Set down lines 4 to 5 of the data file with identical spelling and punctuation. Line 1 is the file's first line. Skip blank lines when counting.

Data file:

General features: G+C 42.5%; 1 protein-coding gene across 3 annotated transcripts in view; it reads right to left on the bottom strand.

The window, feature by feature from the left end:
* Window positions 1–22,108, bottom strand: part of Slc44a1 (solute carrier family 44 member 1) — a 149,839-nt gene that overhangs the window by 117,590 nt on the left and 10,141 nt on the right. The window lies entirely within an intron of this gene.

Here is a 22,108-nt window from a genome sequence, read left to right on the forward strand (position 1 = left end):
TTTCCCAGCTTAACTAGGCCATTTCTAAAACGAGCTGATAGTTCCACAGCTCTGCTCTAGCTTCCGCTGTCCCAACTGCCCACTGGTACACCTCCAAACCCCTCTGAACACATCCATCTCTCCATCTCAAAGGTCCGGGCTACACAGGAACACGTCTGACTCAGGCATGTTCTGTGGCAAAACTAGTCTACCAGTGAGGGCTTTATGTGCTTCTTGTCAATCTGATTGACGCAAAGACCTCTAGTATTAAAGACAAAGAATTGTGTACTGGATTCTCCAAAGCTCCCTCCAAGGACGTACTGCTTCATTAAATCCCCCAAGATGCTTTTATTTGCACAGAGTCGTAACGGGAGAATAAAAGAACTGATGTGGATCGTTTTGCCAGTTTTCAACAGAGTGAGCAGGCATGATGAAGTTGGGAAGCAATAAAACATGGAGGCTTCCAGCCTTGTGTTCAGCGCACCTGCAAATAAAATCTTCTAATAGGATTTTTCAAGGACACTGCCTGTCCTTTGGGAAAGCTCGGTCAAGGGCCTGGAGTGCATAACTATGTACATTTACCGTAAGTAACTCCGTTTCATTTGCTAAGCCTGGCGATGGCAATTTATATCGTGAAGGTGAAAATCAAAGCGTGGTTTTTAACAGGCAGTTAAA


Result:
Here is a 22,108-nt window from a genome sequence, read left to right on the forward strand (position 1 = left end):
TTTCCCAGCTTAACTAGGCCATTTCTAAAACGAGCTGATAGTTCCACAGCTCTGCTCTAGCTTCCGCTGTCCCAACTGCCCACTGGTACACCTCCAAACCCCTCTGAACACATCCATCTCTCCATCTCAAAGGTCCGGGCTACACAGGAACACGTCTGACTCAGGCATGTTCTGTGGCAAAACTAGTCTACCAGTGAGGGCTTTATGTGCTTCTTGTCAATCTGATTGACGCAAAGACCTCTAGTATTAAAGACAAAGAATTGTGTACTGGATTCTCCAAAGCTCCCTCCAAGGACGTACTGCTTCATTAAATCCCCCAAGATGCTTTTATTTGCACAGAGTCGTAACGGGAGAATAAAAGAACTGATGTGGATCGTTTTGCCAGTTTTCAACAGAGTGAGCAGGCATGATGAAGTTGGGAAGCAATAAAACATGGAGGCTTCCAGCCTTGTGTTCAGCGCACCTGCAAATAAAATCTTCTAATAGGATTTTTCAAGGACACTGCCTGTCCTTTGGGAAAGCTCGGTCAAGGGCCTGGAGTGCATAACTATGTACATTTACCGTAAGTAACTCCGTTTCATTTGCTAAGCCTGGCGATGGCAATTTATATCGTGAAGGTGAAAATCAAAGCGTGGTTTTTAACAGGCAGTTAAA